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Enhancing actions of peptides derived from the γ-chain of fetal human hemoglobin on the immunostimulant activities of monophosphoryl lipid A.
Hemoglobin and its structures have been described since the 1990s to enhance a variety of biological activities of endotoxins (LPS) in a dose-dependent manner. To investigate the interaction processes in more detail, the system was extended by studying the interactions of newly designed peptides from the γ-chain of human hemoglobin with the adjuvant monophosphoryl lipid A (MPLA), a partial structure of lipid A lacking its 1-phosphate. It was found that some selected Hbg peptides, in particular two synthetic substructures designated Hbg32 and Hbg35, considerably increased the bioactivity of MPLA, which alone was only a weak activator of immune cells. These findings hold true for human mononuclar cells, monocytes and T lymphocytes. To understand the mechanisms of action in more detail, biophysical techniques were applied. These showed a peptide-induced change of the MPLA aggregate structure from multilamellar into a non-lamellar, probably inverted, cubic structure. Concomitantly, the peptides incorporated into the tightly packed MPLA aggregates into smaller units down to monomers. The fragmentation of the aggregates was an endothermic process, differing from a complex formation but rather typical for a catalytic reaction.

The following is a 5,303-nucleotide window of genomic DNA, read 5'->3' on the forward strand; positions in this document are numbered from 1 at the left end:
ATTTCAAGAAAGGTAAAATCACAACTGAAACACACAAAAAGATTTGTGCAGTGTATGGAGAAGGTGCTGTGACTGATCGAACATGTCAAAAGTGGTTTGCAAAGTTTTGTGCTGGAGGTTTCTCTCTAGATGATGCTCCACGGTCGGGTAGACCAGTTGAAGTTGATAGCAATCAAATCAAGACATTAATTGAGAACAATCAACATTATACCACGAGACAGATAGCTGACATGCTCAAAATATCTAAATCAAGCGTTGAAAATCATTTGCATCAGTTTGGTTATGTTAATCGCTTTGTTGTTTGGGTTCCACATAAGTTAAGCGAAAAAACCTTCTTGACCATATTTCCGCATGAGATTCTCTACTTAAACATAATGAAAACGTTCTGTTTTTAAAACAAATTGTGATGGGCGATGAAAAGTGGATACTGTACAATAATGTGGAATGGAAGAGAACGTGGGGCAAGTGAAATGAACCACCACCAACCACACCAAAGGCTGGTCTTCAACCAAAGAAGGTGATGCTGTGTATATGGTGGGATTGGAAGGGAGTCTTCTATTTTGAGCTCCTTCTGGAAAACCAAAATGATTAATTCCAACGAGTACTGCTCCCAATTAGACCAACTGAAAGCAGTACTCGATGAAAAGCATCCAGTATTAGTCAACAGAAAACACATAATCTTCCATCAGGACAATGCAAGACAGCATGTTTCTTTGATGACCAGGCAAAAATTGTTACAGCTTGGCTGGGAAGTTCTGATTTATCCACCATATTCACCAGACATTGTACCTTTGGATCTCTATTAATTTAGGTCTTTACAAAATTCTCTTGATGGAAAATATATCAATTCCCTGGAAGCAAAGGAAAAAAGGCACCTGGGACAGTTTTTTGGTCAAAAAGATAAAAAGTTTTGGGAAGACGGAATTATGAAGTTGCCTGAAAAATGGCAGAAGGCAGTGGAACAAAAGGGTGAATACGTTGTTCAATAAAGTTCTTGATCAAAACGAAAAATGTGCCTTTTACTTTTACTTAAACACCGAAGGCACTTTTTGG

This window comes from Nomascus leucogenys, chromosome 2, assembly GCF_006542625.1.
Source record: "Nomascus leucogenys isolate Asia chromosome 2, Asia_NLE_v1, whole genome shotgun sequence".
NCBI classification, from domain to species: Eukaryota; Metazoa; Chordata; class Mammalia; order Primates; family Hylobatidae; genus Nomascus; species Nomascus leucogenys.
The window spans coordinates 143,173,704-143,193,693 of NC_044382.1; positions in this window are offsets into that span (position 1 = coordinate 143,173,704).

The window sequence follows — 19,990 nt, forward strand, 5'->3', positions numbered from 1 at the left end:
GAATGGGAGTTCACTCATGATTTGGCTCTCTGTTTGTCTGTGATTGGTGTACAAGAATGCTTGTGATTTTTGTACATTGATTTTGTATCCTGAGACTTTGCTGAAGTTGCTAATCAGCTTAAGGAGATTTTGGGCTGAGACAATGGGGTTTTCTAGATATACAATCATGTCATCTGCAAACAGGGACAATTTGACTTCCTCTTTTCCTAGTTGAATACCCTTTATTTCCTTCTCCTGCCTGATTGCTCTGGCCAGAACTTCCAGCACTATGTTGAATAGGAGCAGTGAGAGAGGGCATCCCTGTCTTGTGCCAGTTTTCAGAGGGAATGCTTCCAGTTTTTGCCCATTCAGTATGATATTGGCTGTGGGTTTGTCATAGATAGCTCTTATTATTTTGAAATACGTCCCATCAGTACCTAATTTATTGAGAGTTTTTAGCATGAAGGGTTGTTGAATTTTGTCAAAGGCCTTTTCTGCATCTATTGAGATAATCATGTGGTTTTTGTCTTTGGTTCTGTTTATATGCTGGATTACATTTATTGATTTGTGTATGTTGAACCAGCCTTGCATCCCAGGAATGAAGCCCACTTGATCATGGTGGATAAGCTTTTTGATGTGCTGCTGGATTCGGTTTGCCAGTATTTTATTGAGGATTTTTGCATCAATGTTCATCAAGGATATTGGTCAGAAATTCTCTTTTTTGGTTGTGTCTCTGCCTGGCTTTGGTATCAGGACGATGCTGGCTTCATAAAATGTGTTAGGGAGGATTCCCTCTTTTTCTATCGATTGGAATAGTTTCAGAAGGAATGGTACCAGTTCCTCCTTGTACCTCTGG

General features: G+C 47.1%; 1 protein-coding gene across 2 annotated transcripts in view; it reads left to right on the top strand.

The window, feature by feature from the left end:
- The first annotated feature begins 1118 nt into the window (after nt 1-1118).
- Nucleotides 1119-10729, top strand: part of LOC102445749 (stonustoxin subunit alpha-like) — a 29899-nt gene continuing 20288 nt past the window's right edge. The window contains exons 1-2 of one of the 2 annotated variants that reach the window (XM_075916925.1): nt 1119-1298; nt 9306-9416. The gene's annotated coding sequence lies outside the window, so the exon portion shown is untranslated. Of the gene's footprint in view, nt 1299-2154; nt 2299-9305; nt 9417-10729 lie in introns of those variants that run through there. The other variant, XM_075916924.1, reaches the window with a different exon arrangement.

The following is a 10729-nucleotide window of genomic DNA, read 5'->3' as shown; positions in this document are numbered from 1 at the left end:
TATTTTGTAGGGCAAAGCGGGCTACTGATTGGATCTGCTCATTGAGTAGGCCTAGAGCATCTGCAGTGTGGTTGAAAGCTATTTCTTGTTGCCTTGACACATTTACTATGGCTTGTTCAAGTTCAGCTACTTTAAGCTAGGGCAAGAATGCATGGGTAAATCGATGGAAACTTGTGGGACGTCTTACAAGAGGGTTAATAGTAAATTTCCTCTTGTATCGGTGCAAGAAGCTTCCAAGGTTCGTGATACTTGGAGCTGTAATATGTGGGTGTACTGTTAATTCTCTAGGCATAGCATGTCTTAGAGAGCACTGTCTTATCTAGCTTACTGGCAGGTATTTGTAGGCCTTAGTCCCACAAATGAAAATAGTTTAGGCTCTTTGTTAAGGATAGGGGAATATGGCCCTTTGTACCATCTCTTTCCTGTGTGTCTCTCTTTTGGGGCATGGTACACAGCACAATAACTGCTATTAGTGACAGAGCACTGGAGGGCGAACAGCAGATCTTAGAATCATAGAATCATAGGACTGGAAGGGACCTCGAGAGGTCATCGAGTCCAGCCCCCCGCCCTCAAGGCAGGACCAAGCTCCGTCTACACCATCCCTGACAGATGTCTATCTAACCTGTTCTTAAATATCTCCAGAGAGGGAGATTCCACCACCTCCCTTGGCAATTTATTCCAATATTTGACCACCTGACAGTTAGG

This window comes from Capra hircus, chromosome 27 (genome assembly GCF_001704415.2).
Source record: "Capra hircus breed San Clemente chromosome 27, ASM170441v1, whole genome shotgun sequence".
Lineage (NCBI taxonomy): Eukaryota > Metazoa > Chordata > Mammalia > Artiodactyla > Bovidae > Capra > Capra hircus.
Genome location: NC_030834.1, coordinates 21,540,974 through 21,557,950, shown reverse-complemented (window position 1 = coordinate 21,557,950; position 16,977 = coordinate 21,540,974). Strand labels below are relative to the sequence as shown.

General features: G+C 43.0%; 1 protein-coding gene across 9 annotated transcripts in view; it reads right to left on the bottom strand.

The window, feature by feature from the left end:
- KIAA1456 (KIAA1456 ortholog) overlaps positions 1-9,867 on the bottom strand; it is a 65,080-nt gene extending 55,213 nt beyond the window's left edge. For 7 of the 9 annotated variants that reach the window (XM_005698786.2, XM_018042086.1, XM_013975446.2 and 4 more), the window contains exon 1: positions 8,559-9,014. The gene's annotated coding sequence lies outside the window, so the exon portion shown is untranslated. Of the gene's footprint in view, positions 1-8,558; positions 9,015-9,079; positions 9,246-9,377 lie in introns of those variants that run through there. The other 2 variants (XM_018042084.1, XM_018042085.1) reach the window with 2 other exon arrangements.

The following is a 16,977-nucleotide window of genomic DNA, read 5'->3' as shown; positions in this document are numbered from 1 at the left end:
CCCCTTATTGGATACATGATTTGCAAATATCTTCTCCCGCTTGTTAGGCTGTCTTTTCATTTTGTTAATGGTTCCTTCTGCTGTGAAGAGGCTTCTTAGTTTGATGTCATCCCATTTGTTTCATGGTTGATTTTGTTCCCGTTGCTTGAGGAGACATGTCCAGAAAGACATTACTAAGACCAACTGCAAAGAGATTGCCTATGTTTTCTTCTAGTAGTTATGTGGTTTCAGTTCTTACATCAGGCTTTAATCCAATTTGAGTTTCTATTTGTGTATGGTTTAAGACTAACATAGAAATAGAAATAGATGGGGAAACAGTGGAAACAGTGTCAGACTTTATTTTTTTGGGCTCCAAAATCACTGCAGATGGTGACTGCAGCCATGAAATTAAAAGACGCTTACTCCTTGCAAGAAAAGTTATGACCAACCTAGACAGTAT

Lipopolysaccharide, monophosphoryl lipid A, -chain of human hemoglobin, cytokine induction
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